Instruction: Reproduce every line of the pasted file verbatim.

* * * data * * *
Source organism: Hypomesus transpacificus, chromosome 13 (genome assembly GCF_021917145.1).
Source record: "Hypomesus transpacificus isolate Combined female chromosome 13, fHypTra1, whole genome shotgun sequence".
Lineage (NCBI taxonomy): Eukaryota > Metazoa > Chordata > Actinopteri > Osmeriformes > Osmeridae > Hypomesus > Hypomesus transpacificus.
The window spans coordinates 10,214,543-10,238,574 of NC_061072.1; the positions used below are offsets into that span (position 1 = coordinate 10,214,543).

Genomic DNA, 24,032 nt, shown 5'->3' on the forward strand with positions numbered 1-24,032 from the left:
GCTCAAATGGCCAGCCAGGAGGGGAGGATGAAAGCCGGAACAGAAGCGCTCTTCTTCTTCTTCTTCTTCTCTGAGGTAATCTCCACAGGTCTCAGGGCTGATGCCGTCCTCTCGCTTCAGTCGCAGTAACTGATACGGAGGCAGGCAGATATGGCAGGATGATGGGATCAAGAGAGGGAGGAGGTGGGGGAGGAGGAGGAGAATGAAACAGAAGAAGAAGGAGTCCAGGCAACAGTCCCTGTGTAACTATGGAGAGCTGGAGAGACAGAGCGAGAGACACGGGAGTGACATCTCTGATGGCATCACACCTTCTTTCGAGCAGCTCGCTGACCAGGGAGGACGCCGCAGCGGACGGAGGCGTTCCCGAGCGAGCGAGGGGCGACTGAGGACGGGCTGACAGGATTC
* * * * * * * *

Source organism: Hypomesus transpacificus, chromosome 13 (genome assembly GCF_021917145.1).
Source record: "Hypomesus transpacificus isolate Combined female chromosome 13, fHypTra1, whole genome shotgun sequence".
Lineage (NCBI taxonomy): Eukaryota > Metazoa > Chordata > Actinopteri > Osmeriformes > Osmeridae > Hypomesus > Hypomesus transpacificus.
The window spans coordinates 10,214,543-10,238,574 of NC_061072.1; the positions used below are offsets into that span (position 1 = coordinate 10,214,543).

Genomic DNA, 24,032 nt, shown 5'->3' on the forward strand with positions numbered 1-24,032 from the left:
GCTCAAATGGCCAGCCAGGAGGGGAGGATGAAAGCCGGAACAGAAGCGCTCTTCTTCTTCTTCTTCTTCTCTGAGGTAATCTCCACAGGTCTCAGGGCTGATGCCGTCCTCTCGCTTCAGTCGCAGTAACTGATACGGAGGCAGGCAGATATGGCAGGATGATGGGATCAAGAGAGGGAGGAGGTGGGGGAGGAGGAGGAGAATGAAACAGAAGAAGAAGGAGTCCAGGCAACAGTCCCTGTGTAACTATGGAGAGCTGGAGAGACAGAGCGAGAGACACGGGAGTGACATCTCTGATGGCATCACACCTTCTTTCGAGCAGCTCGCTGACCAGGGAGGACGCCGCAGCGGACGGAGGCGTTCCCGAGCGAGCGAGGGGCGACTGAGGACGGGCTGACAGGATTC